After a divorce, somewhere down the road, you might want to go out and meet people again. Whether that’s finding another relationship, casual dating or just meeting new friends within this new life of yours. And when you’ve been a couple for so long, going it solo can be scary and daunting. But it will be incredible for your self growth and allowing you to step outside of your comfort zone!

Have you been through a divorce or bad break-up? Did you learn any of these things from your experience or have anything to add to this post?

32 Comments

  1. You’ve mentioned some great points. I’m glad we live in a society where divorce is ok and we aren’t forced to stay in a marriage that isn’t working. My nan got divorced when she was in her twenties and the stigma was so large, she ended up moving away from her hometown. It was the right decision for her though and it all worked out well in the end, although I know she still feels the stigma is attached.

  2. I’m not sure I even want to get married. To me, I don’t need a ring or a title to have proof that I love my partner. I’m also very frugal, and weddings seem like a waste of money for me. If I wanted to get married more maybe it would be worth spending the money on. I’m not saying wanting to get married is a bad thing, just that I personally have no use for it.

  3. I’m a rare statistic who has parents who have been married for over 40 years, both grandparents never divorced and I’ve been married for 16 years this year x

  4. This post offers a lot of helpful information and advice if you are dealing with a divorce, or how you can support someone who is going through a divorce. Thank you for sharing Jenny.

  5. While I haven’t experienced divorce personally, I do know friends who have and what you’re saying here is spot on. Not having to accommodate another person’s feelings and desires is a very freeing feeling, from what I’ve observed. Great advice, Jenny, thank you for sharing x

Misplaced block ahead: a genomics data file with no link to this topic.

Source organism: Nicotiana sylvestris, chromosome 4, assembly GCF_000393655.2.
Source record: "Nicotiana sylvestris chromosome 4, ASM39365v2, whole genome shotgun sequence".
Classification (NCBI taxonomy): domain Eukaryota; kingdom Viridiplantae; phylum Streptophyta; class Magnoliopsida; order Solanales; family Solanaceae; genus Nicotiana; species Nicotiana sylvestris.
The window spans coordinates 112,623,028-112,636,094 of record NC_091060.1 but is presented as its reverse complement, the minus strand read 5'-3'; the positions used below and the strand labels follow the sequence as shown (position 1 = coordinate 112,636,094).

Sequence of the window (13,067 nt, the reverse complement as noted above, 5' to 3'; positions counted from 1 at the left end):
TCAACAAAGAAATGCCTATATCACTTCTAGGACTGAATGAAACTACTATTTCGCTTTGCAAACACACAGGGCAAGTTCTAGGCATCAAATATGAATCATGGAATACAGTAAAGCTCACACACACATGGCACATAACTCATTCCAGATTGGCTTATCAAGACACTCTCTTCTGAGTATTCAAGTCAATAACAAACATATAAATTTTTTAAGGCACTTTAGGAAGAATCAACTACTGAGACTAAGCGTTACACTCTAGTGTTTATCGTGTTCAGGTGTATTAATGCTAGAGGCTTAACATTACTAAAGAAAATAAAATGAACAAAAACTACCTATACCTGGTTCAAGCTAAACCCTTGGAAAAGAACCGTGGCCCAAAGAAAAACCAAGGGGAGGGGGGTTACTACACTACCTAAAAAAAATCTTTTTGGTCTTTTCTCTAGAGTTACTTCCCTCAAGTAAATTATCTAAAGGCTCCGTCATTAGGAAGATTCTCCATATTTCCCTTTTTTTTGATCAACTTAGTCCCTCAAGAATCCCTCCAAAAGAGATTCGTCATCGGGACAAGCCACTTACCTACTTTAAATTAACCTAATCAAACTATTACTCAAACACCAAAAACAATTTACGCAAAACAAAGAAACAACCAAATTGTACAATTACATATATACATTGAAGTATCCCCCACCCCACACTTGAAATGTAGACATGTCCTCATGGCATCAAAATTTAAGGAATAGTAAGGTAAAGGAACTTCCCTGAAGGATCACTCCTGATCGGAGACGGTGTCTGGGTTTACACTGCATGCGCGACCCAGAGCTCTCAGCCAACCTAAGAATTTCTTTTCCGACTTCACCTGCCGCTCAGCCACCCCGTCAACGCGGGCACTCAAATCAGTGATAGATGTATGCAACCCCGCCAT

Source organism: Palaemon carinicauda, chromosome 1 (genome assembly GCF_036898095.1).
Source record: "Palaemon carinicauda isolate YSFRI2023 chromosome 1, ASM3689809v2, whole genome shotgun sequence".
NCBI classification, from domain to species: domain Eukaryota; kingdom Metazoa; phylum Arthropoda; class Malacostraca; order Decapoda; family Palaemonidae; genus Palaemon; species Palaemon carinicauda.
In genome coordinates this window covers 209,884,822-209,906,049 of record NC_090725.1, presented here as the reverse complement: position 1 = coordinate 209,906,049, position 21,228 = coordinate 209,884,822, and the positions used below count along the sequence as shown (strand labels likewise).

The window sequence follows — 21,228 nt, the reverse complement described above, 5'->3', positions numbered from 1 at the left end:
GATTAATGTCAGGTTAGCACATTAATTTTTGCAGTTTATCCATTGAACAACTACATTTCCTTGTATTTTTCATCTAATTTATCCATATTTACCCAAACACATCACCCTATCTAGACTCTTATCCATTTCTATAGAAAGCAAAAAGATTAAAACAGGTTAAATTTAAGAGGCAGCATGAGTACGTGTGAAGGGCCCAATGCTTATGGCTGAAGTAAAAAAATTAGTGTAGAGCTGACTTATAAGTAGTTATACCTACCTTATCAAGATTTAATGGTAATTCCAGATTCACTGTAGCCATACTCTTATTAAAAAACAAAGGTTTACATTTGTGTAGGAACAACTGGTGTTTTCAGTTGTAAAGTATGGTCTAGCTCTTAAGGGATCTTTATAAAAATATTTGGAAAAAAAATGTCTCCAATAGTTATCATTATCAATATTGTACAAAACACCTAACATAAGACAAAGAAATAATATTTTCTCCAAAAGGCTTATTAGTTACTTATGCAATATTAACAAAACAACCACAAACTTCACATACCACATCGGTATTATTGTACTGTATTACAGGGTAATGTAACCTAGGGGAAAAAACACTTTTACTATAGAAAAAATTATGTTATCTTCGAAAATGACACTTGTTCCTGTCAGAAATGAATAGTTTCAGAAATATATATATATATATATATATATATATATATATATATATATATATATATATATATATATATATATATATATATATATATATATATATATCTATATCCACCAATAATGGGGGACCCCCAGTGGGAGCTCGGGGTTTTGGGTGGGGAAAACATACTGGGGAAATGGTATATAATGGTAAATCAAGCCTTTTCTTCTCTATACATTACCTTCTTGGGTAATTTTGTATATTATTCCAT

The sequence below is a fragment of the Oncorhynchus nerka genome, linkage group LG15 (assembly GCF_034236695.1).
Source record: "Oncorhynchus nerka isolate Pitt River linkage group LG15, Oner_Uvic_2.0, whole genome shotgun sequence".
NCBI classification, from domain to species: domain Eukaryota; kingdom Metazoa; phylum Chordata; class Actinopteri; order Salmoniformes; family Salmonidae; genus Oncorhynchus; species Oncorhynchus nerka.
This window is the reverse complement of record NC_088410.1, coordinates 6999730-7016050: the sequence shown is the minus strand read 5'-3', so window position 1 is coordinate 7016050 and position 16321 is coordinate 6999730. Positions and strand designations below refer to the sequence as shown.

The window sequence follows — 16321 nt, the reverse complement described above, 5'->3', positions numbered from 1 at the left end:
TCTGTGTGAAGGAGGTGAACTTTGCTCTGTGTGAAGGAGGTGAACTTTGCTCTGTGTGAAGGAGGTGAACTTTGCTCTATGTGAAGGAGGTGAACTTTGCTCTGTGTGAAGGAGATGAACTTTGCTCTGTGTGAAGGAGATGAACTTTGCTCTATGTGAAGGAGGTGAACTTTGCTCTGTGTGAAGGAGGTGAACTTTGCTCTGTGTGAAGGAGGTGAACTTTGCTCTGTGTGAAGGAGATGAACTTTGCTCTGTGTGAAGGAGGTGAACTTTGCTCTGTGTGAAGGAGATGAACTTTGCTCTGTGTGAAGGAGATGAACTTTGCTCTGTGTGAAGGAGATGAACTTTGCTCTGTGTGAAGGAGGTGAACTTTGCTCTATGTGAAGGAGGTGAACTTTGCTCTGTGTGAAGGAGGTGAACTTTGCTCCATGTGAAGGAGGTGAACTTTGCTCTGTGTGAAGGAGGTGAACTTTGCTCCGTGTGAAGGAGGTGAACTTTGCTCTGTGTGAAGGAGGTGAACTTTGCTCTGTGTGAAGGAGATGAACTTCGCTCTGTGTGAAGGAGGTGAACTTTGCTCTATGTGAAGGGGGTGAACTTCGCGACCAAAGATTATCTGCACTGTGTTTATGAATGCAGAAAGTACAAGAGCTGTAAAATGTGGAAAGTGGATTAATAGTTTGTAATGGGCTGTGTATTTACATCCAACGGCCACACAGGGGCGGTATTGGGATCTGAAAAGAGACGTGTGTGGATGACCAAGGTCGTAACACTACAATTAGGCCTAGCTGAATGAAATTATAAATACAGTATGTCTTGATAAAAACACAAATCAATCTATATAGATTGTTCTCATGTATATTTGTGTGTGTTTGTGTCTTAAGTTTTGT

6. Currently going through a divorce right now and I’ve been 2 years free at the minute, I feel confident and happy for the first time in years. Despite its sheer and heartbreaking starts.. you truly do come out the other end so much better.

  7. Phew its scary statistics for someone who is 54 weeks from her wedding….

    BUT that said, I know it has been life changing for my partner, it was a release he didn’t know he needed at the time and he is so much happier for it x x

  8. I found divorce to ultimately be very liberating although at the time difficult. Change is difficult. Standing on your own two feet is difficult at the beginning. I’m lucky it wasn’t a “bad” divorce. I used to work in a family law firm and seen some horrible break ups. I so agree with what you say about how it helps you personally develop.

    Im also lucky I live in a country where divorce is not so much frowned upon. There are some countries where it makes it hard for people to get a divorce and it mostly affects women! Especially women who have had arranged marriages etc. This brings me to the stats.

    Ok so the stats are high in the UK and in America (California at least). But it certainly doesn’t reflect a grim outlook – it tells me that this is an honest society that wants to genuinely live harmoniously.

    Feel free to take a look at the divorce rates in other countries where divorce is frowned upon. If there is a lower percentage, that really makes me question whether women are happy in or if there is “adultery” behind closed doors – it doesn’t tell me that the society is genuinely happy and living harmoniously.

    I could talk about this subject forever clearly. Sorry haha.

    I enjoyed reading your article. Thanks for writing it.

  9. Some interesting and good advice here. I’ve personally not experienced divorce or other people’s divorce. Though I will take the learning to worry about things I can control rather than what I can’t as this is what I needed to hear right now!